Chinese Soft-shelled Turtle
|It has been suggested that Asiatic Soft Shelled Turtle be merged into this article or section. (Discuss)|
The Chinese Soft Shelled Turtle (Pelodiscus sinensis), formerly known as Trionyx sinensis, was described by Wiegmann in 1835.
There is a subspecies japonicus which is sometimes erroneously listed as Pelodiscus japonica.
The Chinese soft-shelled turtle can reach a carapace length of 1 foot (30.3 cm). It has webbed feet for swimming.
It forages at night, taking crustaceans, molluscs, insects, fish, and amphibians.
With its long snout and tubelike nostrils, the Chinese soft-shelled turtle can "snorkel" in shallow water. When resting, it lies at the bottom, buried in sand or mud, lifting its head to breathe or snatch at prey.
The Chinese soft-shelled turtle is found in China, Taiwan, Korea, Manchuria, North Vietnam and Japan. It is difficult to determine its native range due to the long tradition of use as a food and "tonic" and subsequent spread by migrating people. The Chinese soft-shelled turtle has been introduced to Malaysia, Singapore, Thailand, Timor, Batan Islands, Guam, some of the Hawaiian Islands and California.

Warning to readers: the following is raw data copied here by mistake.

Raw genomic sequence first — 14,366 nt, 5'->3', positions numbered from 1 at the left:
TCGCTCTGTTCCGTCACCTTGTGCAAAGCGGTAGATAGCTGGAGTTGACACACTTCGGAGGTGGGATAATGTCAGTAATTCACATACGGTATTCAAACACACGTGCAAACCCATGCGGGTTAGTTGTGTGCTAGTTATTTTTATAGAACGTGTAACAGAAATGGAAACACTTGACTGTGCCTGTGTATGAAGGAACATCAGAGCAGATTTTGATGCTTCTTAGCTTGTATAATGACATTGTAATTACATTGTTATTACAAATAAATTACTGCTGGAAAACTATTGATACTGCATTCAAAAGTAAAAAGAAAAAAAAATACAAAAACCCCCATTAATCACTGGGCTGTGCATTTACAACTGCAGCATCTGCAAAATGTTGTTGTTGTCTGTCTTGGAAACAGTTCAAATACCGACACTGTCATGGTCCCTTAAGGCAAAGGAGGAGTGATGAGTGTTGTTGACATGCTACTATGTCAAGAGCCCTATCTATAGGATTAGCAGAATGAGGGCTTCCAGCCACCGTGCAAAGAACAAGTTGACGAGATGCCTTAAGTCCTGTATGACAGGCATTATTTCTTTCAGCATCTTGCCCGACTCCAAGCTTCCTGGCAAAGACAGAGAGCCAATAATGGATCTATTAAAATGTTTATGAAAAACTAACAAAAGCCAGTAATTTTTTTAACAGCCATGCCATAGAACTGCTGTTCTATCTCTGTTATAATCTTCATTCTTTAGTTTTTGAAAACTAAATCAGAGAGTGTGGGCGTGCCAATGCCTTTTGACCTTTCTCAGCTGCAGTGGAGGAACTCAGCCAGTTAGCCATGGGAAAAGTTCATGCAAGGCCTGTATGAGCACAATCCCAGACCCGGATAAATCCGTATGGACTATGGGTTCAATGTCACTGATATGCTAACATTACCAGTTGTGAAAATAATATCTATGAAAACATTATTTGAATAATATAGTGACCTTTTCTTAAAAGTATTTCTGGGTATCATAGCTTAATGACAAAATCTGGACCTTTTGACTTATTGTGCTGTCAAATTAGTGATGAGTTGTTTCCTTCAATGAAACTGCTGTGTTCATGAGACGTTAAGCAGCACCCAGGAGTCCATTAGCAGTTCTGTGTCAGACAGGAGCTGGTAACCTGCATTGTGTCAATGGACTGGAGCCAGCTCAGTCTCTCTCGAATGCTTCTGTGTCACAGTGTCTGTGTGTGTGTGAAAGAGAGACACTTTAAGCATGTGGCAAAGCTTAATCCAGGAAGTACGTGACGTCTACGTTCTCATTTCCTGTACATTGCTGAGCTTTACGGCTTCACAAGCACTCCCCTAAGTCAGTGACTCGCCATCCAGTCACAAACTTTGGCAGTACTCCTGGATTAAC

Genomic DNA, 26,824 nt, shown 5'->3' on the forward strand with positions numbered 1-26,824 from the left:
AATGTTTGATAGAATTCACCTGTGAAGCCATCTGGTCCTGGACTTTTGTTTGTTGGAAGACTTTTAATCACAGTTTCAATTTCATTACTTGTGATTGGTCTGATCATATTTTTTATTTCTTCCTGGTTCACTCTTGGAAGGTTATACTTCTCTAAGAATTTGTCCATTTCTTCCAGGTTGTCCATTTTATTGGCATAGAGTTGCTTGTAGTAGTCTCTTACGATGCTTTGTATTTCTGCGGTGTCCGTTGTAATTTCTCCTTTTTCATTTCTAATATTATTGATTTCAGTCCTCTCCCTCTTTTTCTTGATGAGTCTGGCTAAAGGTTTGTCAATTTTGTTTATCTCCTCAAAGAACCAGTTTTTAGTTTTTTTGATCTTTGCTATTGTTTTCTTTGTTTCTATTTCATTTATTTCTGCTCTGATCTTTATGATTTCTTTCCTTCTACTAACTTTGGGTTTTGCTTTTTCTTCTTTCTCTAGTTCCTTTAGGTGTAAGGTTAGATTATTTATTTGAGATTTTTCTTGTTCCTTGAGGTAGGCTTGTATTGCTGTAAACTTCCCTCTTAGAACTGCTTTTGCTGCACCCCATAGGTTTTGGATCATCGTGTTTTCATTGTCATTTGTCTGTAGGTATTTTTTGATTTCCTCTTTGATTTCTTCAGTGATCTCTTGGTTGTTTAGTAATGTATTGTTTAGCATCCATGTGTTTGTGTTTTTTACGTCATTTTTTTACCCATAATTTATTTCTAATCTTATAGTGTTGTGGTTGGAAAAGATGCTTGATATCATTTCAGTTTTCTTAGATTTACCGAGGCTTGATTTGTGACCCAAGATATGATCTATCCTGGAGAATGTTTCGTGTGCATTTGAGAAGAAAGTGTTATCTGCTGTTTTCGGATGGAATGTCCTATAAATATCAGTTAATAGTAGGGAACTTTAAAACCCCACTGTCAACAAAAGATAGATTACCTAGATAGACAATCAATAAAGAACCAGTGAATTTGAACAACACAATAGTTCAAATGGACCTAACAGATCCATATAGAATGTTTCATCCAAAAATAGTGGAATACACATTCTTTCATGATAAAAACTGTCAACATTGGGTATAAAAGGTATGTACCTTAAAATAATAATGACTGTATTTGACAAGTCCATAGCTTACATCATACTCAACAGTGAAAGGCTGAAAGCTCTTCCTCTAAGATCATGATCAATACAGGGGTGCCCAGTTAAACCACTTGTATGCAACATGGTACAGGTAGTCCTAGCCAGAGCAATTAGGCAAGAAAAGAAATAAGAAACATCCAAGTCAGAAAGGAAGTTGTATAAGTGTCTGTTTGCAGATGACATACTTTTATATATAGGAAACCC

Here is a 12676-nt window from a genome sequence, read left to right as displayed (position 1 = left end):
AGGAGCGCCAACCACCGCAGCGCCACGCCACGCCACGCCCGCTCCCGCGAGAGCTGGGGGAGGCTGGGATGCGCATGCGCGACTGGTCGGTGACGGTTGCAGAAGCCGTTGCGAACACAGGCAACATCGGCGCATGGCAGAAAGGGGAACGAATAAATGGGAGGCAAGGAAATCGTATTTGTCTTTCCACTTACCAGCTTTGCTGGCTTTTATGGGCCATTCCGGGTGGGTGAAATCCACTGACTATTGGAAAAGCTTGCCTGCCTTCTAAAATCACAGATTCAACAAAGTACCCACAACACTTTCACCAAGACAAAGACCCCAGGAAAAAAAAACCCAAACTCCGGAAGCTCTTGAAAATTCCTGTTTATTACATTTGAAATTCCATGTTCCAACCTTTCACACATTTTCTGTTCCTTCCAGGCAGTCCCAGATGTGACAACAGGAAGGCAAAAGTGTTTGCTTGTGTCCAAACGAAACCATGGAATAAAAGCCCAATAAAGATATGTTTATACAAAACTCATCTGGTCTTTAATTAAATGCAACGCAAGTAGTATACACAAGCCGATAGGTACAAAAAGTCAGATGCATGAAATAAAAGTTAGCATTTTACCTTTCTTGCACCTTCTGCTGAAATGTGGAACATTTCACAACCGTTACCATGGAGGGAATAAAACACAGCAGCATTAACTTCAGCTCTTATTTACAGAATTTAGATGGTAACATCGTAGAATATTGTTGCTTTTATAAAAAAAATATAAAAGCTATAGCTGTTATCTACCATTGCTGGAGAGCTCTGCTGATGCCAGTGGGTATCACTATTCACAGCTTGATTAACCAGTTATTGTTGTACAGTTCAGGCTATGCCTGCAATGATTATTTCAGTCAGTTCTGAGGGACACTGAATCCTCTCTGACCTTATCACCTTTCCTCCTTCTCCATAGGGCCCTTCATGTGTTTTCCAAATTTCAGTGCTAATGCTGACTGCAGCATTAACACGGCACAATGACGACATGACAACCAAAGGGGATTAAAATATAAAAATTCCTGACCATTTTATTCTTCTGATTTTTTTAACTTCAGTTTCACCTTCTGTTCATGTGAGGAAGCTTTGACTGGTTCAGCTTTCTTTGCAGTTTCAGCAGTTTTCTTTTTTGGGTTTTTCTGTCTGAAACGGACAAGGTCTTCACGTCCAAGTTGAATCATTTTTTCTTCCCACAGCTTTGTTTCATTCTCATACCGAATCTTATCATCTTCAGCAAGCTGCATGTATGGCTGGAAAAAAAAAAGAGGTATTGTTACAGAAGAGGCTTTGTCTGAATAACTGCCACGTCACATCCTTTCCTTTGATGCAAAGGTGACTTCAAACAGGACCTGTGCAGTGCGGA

17 to 28 eggs are laid per clutch, two to four times a year.
The Chinese Soft-shelled Turtle (Pelodiscus sinensis) is the turtle species raised on China's turtle farms. According to the data obtained from 684 Chinese turtle farms, they sold over 91 million turtles of this species every year; considering that these farms represented less than half of the 1,499 registered turtle farms in China, the nationwide total could be over twice as high.
These turtles can be injured if they are dropped or hit, and are susceptible to shell fungus.
Turtles as human food
Turtle soup is made from this species.
- ^ UniProt Taxonomy - Trionyx sinensis
- ^ Louis A. Somma. 2009. Pelodiscus sinensis. USGS Nonindigenous Aquatic Species Database, Gainesville, FL.  Revision Date: 6/29/2004 Accessed: 15/05/2009
- ^ C.H. Ernst, R.G.M. Altenburg & R.W. Barbour - Turtles of the World - Pelodiscus sinensis 
- ^ Brock, V. E. 1947. The establishment of Trionyx sinensis in Hawaii. Copeia 1947(2):142
- ^ Shi, Haitao; Parham, James F; Fan, Zhiyong; Hong, Meiling; Yin, Feng (2008-01-01), "Evidence for the massive scale of turtle farming in China", Oryx (Cambridge University Press) 42: 147-150, doi:10.1017/S0030605308000562, http://journals.cambridge.org/action/displayFulltext?type=1&fid=1738732&jid=ORX&volumeId=42&issueId=01&aid=1738724, retrieved 2009-12-26